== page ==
How to Use “I” Messages in Communication

Using "I" Messages to Improve Communication

Healthy communication can be a challenge in every type of relationship, especially when one person is frustrated with the behavior of another. Whether for parenting, friendship or romantic relationships, using "I" messages can be an effective way to promote constructive conversations that don't cause anger and resentment.

What Are "I" Messages?

Originally studied by noted psychologist Dr. Haim Ginott, "I" messages are designed to be less provocative than those starting with "you." In essence, the speaker addresses undesirable behavior on the part of another using words that are less accusatory and more likely to promote a more empathetic response. For instance:

  • "You never listen" vs. "I feel unheard, can we talk?" 
  • "You never help around the house" vs. "I feel overworked and would really appreciate some extra help." 
  • "You don't understand how I feel" vs. "I feel misunderstood, and it makes me feel upset.


Whether it's a child, co-worker or partner, when we begin certain statements with "you," we tend to put people in defensive positions. On the other hand, "I" messages can be used to convey feelings, concerns, needs and expectations without making the other person feel attacked.

How to Create an Effective "I" Message

An effective "I" message will place the responsibility and focus on the communicator instead of the message's recipient. Since you are less likely to alienate the other person, you are much more likely to have a favorable outcome that leads to better understanding and positive change.

Most effective "I" messages will include three elements:

  • How I feel about certain behavior
  • A description of the behavior in question
  • The tangible effects of the behavior


So, a basic example would look something like this:

  • "I feel (express your feeling) when you (describe behavior), because (explain how behavior impacts your feelings or well-being).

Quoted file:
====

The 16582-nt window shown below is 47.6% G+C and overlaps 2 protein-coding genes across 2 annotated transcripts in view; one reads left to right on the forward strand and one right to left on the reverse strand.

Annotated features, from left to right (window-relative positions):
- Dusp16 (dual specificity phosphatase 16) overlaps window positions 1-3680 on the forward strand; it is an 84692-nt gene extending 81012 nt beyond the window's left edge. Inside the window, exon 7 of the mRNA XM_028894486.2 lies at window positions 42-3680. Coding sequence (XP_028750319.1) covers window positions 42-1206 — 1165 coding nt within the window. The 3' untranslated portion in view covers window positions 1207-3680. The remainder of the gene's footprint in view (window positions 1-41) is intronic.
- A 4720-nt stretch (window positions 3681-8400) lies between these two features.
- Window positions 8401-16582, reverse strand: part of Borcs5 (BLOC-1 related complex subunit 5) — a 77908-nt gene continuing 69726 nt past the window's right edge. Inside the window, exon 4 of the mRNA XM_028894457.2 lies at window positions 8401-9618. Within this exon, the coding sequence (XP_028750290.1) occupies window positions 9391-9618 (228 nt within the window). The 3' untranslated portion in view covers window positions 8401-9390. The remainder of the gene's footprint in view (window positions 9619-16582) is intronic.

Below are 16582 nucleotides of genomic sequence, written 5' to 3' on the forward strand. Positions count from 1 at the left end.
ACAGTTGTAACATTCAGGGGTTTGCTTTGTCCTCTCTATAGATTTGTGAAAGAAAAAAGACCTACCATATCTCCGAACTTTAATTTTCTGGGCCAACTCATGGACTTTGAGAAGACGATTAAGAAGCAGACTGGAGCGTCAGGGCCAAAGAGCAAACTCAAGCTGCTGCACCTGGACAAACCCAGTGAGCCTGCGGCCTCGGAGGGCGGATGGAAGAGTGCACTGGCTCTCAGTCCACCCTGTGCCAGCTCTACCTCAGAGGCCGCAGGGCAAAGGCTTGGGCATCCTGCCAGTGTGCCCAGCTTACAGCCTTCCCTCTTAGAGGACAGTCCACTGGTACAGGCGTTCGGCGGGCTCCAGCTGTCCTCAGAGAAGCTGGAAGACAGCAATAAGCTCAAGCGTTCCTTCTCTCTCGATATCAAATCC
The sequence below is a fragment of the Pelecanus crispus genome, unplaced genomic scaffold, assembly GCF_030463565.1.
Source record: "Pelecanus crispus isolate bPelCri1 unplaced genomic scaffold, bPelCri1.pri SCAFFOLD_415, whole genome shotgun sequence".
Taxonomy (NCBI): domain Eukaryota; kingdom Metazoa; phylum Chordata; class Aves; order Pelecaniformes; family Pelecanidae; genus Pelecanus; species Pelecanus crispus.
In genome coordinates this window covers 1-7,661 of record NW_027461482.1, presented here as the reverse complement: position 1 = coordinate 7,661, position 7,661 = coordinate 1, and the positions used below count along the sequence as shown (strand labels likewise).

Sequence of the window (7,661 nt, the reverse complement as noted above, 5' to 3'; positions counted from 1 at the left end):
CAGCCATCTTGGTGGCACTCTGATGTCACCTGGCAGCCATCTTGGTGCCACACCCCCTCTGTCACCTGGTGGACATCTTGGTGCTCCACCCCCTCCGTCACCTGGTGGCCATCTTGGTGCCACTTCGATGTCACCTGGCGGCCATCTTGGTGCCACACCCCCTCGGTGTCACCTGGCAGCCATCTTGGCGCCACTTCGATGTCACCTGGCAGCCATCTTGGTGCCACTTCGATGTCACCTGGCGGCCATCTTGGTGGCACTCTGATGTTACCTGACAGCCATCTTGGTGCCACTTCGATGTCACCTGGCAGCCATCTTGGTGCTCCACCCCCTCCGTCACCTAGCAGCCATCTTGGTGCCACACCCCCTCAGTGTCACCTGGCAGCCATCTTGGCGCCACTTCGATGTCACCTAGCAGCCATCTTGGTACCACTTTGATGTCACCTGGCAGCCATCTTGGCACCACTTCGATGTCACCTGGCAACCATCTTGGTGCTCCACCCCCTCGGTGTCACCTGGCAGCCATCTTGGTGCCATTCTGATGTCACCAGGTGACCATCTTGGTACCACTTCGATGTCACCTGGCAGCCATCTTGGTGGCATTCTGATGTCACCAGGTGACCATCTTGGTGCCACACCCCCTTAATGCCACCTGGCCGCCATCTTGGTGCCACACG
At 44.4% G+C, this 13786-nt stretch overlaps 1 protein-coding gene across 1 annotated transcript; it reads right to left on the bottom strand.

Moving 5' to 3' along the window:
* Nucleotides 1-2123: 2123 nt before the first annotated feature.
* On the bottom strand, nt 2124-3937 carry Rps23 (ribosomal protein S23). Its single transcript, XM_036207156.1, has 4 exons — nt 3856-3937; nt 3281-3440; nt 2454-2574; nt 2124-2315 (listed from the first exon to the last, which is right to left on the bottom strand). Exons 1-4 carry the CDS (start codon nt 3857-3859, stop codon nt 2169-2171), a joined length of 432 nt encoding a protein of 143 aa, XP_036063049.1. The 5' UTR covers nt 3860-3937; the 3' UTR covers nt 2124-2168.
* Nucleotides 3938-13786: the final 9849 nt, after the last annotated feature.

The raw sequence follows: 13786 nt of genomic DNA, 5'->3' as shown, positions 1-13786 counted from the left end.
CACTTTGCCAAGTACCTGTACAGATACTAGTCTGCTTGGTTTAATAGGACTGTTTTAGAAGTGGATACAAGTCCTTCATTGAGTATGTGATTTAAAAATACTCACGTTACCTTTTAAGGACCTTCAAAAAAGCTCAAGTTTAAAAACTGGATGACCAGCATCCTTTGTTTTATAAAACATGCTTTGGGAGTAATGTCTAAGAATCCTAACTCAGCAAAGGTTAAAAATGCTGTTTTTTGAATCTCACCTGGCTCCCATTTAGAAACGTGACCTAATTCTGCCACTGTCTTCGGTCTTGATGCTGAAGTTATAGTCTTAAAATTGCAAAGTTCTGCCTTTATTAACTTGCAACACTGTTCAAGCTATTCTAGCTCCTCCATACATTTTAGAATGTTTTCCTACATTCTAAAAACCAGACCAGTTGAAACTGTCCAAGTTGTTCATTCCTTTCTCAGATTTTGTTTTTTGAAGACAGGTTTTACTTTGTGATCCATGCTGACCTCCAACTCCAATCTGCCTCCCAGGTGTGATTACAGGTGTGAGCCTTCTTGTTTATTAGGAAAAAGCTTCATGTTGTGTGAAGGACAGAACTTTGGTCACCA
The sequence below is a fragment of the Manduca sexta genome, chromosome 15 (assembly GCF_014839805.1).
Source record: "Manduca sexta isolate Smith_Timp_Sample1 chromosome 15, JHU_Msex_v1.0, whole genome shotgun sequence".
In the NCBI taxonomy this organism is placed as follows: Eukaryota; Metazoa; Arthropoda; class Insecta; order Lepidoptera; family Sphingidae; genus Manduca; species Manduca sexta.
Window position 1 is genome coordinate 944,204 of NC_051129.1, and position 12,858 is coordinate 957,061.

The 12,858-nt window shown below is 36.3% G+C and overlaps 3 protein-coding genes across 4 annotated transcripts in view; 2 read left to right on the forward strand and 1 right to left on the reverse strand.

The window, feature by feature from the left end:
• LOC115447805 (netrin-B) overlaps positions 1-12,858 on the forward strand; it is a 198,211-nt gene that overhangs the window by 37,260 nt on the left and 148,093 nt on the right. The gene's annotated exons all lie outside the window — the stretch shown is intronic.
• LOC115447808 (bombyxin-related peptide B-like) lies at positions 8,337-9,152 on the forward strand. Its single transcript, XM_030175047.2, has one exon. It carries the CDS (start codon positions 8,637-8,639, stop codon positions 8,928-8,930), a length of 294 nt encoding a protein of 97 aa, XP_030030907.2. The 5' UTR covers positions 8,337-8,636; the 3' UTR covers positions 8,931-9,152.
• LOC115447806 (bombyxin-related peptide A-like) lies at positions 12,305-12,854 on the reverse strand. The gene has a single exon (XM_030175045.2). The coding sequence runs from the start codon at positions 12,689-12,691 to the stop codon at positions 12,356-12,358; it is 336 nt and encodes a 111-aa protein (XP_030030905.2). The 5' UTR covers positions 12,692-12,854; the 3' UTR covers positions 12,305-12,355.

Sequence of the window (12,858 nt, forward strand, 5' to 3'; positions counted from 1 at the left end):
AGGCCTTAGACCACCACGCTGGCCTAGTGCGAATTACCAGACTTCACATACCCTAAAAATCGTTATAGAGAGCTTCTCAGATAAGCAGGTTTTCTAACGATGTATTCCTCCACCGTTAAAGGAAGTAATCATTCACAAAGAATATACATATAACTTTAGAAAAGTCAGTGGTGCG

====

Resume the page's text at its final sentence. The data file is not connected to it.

Obviously, the message can have subtle variations based on the unique circumstances surrounding a person or event. That said, it should not include any accusatory phrasing that is likely to elicit anger, shame or defensiveness.

For example, consider the following sentence: "I feel upset when you get bad grades, because it makes me worry about your future." While this sentence is technically in line with the basic "I" message format; it is also likely to make the receiver feel ashamed, angry or defensive.

If you are just beginning to experiment with "I" messages, it may help to practice your conversation beforehand, so you can be sure you are crafting appropriate messages. In time, you will be able to easily speak from an "I" perspective without accidentally alienating the receiver.

A Two-way Street

While "I" statements are a great way to convey messages to others, we shouldn't view them as a one-way strategy. Generally, this communication technique works best when both people use it. See if you and your partner can both leverage "I" messages to communicate better. You can also teach your child to use "I" messages to communicate his or her feelings in ways that won't cause you to become frustrated and lash out.

For instance, instead of saying, "Lay off me" your child could say "I feel frustrated and annoyed when you tell me the same things over and over." By positioning "I" statements as a more effective way for children to get what they need and want, you can motivate them to communicate more effectively in ways that won't promote conflict.

Our caring therapists can help you and your family communicate better. Contact us today!